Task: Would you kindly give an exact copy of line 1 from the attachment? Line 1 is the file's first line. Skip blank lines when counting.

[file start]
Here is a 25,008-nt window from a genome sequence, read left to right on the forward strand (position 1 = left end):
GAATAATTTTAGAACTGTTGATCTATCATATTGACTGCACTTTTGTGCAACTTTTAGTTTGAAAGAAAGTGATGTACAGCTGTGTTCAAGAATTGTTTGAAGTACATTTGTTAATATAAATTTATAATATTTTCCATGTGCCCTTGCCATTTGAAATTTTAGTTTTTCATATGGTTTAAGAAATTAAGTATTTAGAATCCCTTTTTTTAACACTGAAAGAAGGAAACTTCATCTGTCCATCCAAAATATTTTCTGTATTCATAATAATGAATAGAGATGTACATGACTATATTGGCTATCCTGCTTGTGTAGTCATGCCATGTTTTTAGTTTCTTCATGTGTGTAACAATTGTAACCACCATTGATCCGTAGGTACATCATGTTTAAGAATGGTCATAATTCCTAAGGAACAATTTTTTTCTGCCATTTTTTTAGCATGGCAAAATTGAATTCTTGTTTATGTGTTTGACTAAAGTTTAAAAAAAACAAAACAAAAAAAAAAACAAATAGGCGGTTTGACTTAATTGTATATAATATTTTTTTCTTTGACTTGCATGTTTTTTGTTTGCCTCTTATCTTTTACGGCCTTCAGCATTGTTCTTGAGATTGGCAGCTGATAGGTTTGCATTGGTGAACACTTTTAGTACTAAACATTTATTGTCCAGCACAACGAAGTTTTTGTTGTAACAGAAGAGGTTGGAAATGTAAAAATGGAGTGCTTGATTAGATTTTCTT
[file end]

Here is a 25,008-nt window from a genome sequence, read left to right on the forward strand (position 1 = left end):